Quote Originally Posted by gregsfc View Post
    the recommendation to stay out of them
    They just don't know what they are selling.

    Quote Originally Posted by gregsfc View Post
    stay out of them for pool care advice.
    This is what I do. Leslie's is a 1/2 mile from my house. They price match and have the acid and liquid I need, and I still even let them test the water to be able to use the $5 off coupons. However, I get mad when they send someone home with bags of powders to treat a green pool. I'm pretty sure it looks like it worked, but I just know that it's going to come back, and then the endless cycle begins.

    Quote Originally Posted by gregsfc View Post
    needing to raise my CYA by 10, I went to the pool store and bought plain ole dichlor
    For that little increase in CYA, I'd have broke out the trichlor pucks and enjoyed a month of not having to lug home jugs of chlorine and acid.

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    Re: Leslie's Adopting TFP Principles?

    Quote Originally Posted by gregsfc View Post
    Something else that strikes me about this website and the forum is all the negativity about pool stores and the recommendation to stay out of them. I mean I understand the part about pool care that people have to come here to do things right, and I understand that folks can go to Wal-mart for equipment, and I understand that people can buy pools online, have them shipped, put them up themselves or pay a contractor. But my pool store sold me a good pool at a very good price; set up was exemplary; they've got good selection and good quality equipment like brushes and filter sand at competitive prices that I can get immediately if I need it. So is everyone on here not buying pools through pool stores and not buying equipment from them, or are folks just saying to stay out of them for pool care advice. Because with respect to equipment advice and service, they've got me set up with a good system for my 7500 gallon pool, and that's why I go in there for all my stuff. I guess I would go there for CYA also, but they sell it only in a 5 lb quantity, which is over kill for my pool, and so after learning the basics of TFP and needing to raise my CYA by 10, I went to the pool store and bought plain ole dichlor from THEM at a good price and used it as my daily replenishment; used pool math to figure how much to use, before going back to bleach, and then retested, used some more, and got my CYA up to 45. My PH tends upward anyway, so the dichlor just sort of slowed that upward drift down while I used it. Is this a bad practice? If it's not, is there a reason not to buy it from a pool store? I've not had any issues with dichlor but didn't really ask on here if this was an approved way to raise CYA.
    Greg,

    A few comments in no particular order regarding your thoughts.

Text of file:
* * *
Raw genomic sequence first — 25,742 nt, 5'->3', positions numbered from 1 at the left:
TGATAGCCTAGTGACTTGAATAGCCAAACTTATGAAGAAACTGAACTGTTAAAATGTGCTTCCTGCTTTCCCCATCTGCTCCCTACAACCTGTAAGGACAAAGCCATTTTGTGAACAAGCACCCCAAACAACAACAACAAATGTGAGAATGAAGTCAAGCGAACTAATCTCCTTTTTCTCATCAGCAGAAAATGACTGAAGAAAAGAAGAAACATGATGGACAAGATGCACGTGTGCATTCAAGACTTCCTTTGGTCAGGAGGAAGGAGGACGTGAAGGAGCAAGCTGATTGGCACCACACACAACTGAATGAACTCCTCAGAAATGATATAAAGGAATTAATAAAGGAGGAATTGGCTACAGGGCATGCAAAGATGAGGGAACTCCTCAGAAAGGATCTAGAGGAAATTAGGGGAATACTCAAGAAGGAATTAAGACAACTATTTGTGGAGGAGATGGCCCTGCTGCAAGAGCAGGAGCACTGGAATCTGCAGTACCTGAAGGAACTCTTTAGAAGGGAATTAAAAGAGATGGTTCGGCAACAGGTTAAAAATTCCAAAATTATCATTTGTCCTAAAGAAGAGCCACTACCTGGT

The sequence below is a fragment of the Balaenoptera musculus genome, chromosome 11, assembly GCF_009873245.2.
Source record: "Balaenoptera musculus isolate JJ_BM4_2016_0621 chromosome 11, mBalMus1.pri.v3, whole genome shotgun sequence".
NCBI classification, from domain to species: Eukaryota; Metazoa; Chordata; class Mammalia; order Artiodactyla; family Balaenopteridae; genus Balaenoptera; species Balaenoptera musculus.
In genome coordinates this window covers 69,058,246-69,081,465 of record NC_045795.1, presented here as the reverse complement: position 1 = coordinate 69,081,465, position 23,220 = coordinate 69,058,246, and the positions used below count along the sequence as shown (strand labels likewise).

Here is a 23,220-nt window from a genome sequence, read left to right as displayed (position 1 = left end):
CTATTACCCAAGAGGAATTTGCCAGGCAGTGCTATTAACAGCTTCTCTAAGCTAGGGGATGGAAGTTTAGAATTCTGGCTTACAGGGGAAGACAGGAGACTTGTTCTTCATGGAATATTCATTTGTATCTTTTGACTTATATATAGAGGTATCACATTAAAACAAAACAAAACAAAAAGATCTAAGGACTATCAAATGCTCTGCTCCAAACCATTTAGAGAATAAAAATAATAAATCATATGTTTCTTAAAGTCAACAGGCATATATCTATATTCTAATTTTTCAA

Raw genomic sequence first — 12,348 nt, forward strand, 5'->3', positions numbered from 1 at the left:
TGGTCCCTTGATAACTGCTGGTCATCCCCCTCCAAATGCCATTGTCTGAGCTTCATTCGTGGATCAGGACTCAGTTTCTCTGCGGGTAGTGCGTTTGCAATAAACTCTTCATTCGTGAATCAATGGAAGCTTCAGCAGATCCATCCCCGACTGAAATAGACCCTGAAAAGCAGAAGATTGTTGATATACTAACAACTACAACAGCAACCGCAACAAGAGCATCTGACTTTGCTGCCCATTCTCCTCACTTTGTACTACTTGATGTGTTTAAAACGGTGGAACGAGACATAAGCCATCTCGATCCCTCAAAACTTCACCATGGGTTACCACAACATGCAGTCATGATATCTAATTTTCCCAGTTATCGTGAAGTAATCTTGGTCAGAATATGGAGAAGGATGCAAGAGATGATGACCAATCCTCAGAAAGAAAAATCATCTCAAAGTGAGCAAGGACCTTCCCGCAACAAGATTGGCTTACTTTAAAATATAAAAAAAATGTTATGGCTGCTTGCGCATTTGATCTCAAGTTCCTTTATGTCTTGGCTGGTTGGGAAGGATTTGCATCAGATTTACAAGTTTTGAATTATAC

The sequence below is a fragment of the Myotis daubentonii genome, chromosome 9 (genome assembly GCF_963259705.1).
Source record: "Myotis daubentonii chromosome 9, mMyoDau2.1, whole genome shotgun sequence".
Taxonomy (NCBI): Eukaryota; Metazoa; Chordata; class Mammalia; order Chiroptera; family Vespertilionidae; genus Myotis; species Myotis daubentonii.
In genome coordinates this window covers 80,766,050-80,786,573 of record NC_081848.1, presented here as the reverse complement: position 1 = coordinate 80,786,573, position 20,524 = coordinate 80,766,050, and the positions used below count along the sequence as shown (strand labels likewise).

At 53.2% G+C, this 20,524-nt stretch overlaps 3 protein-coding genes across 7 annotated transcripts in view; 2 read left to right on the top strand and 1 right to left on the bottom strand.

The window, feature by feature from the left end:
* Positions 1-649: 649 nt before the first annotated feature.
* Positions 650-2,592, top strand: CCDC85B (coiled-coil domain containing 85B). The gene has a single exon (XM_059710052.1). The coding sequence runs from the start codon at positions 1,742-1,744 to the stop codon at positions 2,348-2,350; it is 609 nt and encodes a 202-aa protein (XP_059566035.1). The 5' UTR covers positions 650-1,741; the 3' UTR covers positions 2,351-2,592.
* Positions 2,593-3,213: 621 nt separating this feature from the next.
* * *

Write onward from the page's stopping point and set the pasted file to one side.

You have found one of the few quality pool stores. They are out there but are hard to find. The negative feelings many here have for pool stores,is due to the hundreds of people who show up here every year having spent thousands of dollars at pool stores with no benefit - they still have a green pool. Pool stores are in a changing industry, but many owners refuse to acknowledge it or are ignorant of it. As you point out, equipment and chemicals are available through many channels now - between big box stores and the Internet pool stores have more competition than ever. But, instead of stepping up their game and providing a better product/experience many just continue as they always have. I have visited multiple stores in my area and they all provide abysmal testing and push products that are not needed.

    Pool stores need to concentrate on what the Internet and big box stores can't provide. Excellent customer service. Like yours they need to build a great pool with little hassle for the customer.

    As to your questions about dichlorvos, tricolor and most other pool chemicals. TFP is really not "against" any of them. We just want people to understand what each product adds to your pool and only use them when those products were needed. If you need both CYA and chlorine then tricolor and dichlor are both wonderful for this. But, I question CalHypo as the go to product when CYA is too high.

    Pool Supply World is the only company other than TFTestkits.net that stocks the TF-100 test kit. I'm sure that is the reason they have TFP information on their web site.
    TFP Moderator 39 X 18 23,000(ish) freeform gunite; built 2007ish; Pentair Triton II TR100 600lb Sand filter; 2 HP Pentair pump with 2.2 HP AO Smith single speed motor; 2 skimmers, 1 main drain, 4 returns w/waterfall, Stenner 45MHP2 3GPD running@ 60% - 15 gal Tank; heated by the sun CYA 200+ when I started - 50 now. Dolphin Supreme M5 Pool Cleaner. Hot Springs SX Spa, 285 gallon

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    Re: Leslie's Adopting TFP Principles?

    Tim beat me to it, but I want to clear up a misconception: there are no forbidden chemicals in TFPC. TFPC is about understanding what is being added and done to your pool. Now when someone is new and doesn't have a good understanding of the system then it is easier to just get them off of pucks and powders completely. As someone learns more they have more options since they will understand what they are putting in their pools.

    In that sense, trichlor, dichlor, cal-hypo are not forbidden. You could even manage a TFPC pool using trichlor with regular water replacement, though it is not as cost effective as using liquid chlorine and really no less work. There are discouraged products like clarifiers, flocs, and phosphate removers that in most cases are an unnecessary expense. Then there are ionizers, copper algaecides, and mineral systems. Ok, those are very highly discouraged but not specifically forbidden by TFPC. It's just most of us take a highly negative stance due to the side effects and fear-mongering sales tactics used to sell them.